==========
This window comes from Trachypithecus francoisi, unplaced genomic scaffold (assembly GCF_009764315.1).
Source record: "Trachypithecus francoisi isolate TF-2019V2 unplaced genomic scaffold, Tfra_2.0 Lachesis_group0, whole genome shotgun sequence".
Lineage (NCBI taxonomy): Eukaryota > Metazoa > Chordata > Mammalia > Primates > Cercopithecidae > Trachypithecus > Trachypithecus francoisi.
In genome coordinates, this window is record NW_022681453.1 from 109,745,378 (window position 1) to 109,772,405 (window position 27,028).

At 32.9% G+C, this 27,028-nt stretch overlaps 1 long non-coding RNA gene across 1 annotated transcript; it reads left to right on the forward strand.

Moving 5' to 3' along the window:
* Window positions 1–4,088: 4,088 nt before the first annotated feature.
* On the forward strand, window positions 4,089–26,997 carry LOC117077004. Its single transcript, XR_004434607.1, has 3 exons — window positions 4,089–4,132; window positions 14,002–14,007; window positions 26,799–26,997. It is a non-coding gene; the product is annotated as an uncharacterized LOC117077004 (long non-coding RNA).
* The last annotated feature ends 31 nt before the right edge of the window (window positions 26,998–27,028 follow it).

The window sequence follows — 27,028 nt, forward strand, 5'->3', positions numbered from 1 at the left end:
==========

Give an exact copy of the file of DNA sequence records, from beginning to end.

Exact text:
This window comes from Trachypithecus francoisi, unplaced genomic scaffold (assembly GCF_009764315.1).
Source record: "Trachypithecus francoisi isolate TF-2019V2 unplaced genomic scaffold, Tfra_2.0 Lachesis_group0, whole genome shotgun sequence".
Lineage (NCBI taxonomy): Eukaryota > Metazoa > Chordata > Mammalia > Primates > Cercopithecidae > Trachypithecus > Trachypithecus francoisi.
In genome coordinates, this window is record NW_022681453.1 from 109,745,378 (window position 1) to 109,772,405 (window position 27,028).

At 32.9% G+C, this 27,028-nt stretch overlaps 1 long non-coding RNA gene across 1 annotated transcript; it reads left to right on the forward strand.

Moving 5' to 3' along the window:
* Window positions 1–4,088: 4,088 nt before the first annotated feature.
* On the forward strand, window positions 4,089–26,997 carry LOC117077004. Its single transcript, XR_004434607.1, has 3 exons — window positions 4,089–4,132; window positions 14,002–14,007; window positions 26,799–26,997. It is a non-coding gene; the product is annotated as an uncharacterized LOC117077004 (long non-coding RNA).
* The last annotated feature ends 31 nt before the right edge of the window (window positions 26,998–27,028 follow it).

The window sequence follows — 27,028 nt, forward strand, 5'->3', positions numbered from 1 at the left end: